I understood the correlation coefficient of the first line. But the correlation coefficient of second and third line differ with the first line in figure 1. Why is it so ?. Even the shapes differ for second and third line ?. Can someone help me to gain an understanding of below picture

enter image description here

The second question is related to the correlation between attributes. The intention behind asking this question it to gain more understanding from StackOverflow data science users. The very one thing I learnt from the below picture is

  • if you plot attribute against the same attribute, you will end up with lines, which is of no use. For instance, if you notice median_house_value in y-axis against median_house_value in the x-axis, they are basically histograms.

Is there any valuable feedback that you can comment on the below picture ?. If so, please let me know.

enter image description here

  • $\begingroup$ Can you be more specific about your question? And btw, what book is this? $\endgroup$ Commented Jun 4, 2018 at 9:52
  • $\begingroup$ @DavidMasip For example, in the first line, for the coefficient 0.8, the plot is slanted slightly towards the right. But in the second line, even though the coefficient remains the same (i.e 1 ), the plot is slanted towards the right $\endgroup$
    – James K J
    Commented Jun 4, 2018 at 10:00
  • 2
    $\begingroup$ Correlation coefficient doesn't really care about if it is slightly slanted, it cares about the linear relation between two variables. $\endgroup$ Commented Jun 4, 2018 at 10:03
  • $\begingroup$ @DavidMasip What can I infer from the second and third line of the picture? $\endgroup$
    – James K J
    Commented Jun 4, 2018 at 10:05
  • 1
    $\begingroup$ With income, your house prices increase $\endgroup$
    – Aditya
    Commented Jun 4, 2018 at 10:50

1 Answer 1


First part:

The question you have to ask yourself is "Given I know the x-value, what knowledge do I gain about the y-value". And a small side note: you may only consider linear relationships.

Consider the first row. In the first image, if you know the x-value, then the y-value is y = x, i.e. you know the y-value exactly. In the following two images, if the x-value is high, then the y-value is high too, but there is a random component too. Thus, the correlation coefficient is positive (i.e. knowing x helps in estimating y), but not 1 (i.e. there is no exact equation y = a*x. In the middle image, there is no relationship between the x- and y-coordinate - they are purely random, so no correlation. In the right three images, it is the same story as in the left three images, but the sign is flipped.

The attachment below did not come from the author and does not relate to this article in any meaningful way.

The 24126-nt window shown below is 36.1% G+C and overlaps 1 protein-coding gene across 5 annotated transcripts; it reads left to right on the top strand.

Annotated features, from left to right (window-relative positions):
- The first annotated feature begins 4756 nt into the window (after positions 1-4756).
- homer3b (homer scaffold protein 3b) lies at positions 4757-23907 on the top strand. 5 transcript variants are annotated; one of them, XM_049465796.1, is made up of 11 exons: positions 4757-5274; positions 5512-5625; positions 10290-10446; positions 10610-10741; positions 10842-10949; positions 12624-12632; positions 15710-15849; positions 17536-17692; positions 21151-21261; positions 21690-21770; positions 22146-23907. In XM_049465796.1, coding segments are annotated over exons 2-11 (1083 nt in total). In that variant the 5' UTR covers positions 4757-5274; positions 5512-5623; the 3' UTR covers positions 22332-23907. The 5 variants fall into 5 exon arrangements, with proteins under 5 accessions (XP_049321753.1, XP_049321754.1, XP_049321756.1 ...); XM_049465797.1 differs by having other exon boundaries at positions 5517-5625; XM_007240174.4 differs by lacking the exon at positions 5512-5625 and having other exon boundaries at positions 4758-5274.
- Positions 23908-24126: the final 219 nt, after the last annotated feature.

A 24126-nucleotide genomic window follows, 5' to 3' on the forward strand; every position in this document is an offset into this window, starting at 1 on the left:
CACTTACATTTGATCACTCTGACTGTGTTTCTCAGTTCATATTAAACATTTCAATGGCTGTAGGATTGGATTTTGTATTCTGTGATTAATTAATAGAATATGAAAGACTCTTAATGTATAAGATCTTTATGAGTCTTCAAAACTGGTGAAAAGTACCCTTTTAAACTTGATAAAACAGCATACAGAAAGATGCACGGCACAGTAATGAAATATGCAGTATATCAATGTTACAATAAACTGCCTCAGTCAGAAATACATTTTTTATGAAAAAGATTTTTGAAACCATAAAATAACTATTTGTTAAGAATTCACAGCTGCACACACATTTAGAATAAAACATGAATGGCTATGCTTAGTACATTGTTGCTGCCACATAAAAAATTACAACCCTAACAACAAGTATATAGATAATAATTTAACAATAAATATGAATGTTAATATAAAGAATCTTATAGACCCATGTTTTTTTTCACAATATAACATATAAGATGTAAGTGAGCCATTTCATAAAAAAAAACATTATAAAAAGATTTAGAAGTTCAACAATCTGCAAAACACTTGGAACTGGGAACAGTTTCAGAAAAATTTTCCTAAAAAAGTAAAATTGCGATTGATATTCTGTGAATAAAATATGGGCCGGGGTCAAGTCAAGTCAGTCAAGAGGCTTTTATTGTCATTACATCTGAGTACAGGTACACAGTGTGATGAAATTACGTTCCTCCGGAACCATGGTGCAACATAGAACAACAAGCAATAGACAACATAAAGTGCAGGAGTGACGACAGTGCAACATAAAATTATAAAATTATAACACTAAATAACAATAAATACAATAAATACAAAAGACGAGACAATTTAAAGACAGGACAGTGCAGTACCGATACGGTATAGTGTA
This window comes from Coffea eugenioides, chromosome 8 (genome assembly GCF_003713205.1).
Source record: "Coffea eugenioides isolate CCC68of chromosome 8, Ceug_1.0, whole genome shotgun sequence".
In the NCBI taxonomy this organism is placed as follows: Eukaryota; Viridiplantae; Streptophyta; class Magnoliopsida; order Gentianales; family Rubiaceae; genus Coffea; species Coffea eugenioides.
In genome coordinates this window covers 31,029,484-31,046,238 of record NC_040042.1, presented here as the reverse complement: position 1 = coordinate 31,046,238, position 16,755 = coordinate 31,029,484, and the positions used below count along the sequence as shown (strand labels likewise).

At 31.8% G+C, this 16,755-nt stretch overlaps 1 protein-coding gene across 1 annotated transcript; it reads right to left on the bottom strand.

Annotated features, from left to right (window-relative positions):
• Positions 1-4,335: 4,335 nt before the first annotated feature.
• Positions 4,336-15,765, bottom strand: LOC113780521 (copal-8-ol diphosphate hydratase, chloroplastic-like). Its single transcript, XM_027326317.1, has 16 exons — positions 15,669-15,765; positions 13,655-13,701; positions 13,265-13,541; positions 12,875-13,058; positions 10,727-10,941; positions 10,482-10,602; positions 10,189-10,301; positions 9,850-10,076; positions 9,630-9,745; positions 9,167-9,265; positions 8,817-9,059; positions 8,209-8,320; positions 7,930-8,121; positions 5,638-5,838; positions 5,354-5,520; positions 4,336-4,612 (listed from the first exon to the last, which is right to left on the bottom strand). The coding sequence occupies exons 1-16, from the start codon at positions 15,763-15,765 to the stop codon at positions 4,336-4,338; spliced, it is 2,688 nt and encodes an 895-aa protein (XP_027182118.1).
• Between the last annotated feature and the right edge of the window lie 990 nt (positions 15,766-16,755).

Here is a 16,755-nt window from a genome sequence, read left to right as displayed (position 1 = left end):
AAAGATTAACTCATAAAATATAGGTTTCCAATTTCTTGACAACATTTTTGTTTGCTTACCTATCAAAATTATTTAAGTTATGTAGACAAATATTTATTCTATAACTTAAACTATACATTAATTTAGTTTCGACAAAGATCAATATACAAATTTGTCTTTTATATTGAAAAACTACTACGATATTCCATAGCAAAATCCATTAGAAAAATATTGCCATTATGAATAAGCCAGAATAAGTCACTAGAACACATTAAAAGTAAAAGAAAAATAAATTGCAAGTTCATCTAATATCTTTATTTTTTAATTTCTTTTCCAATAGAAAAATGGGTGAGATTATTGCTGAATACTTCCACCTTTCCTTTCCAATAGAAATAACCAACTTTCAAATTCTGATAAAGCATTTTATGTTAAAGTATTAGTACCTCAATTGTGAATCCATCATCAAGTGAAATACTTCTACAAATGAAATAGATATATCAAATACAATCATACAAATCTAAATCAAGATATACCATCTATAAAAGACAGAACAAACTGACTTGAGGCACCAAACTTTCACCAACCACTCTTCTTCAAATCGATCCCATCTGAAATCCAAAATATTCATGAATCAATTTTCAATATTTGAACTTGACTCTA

Now consider the second row: in the first three cases, given you know the x-value, you can always infer the y-value, e.g. y = x, y = 0.5 x, and y = 0.1 x. There is no random component in y, so if you know x, you also know the exact value of y, thus the correlation coefficient is 1. It doesn't matter if the formula is y = 1 x or y = 0.1 x (i.e. the slope of the line doesn't matter!) all that matters for the correlation coefficient is that there is such a linear coefficient which leads to an exact match.

In the third row, knowing x does give some knowledge on y. For example in the middle plot, you have a relationship of y = x^2 + random, so there is indeed some relationship between x and y, but it is non-linear. Thus the correlation coefficient is zero. There is no way for you to say "a high x-value also leads to a high y-value" or "a high x-value leads to a low y-value".

Second part:

I assume this plot is generated e.g. with Seaborn's pairplot() function, though of course different functions exist for creating this kind of plot. It is important to note that the plots on the diagonal are fundamentally different plots than the other elements.

The off-diagonal plots are two-dimensional scatter plots, i.e. you draw a point for each data sample. The diagonal plots are histograms of each feature, and not scatter plots. This is because a scatter plot of twice the same variable would always give you a straight line y = x. The histograms are actually quite useful as you can get a feeling for the data and make a guess about the underlying distribution.

For example, your total_rooms variable is heavily skewed, most houses have very few rooms, but there are a few outliers with huge numbers of rooms. I thus wouldn't trust the mean value of total_rooms much and rather use the median - of course this is highly dependent on what kind of analyse you are doing.


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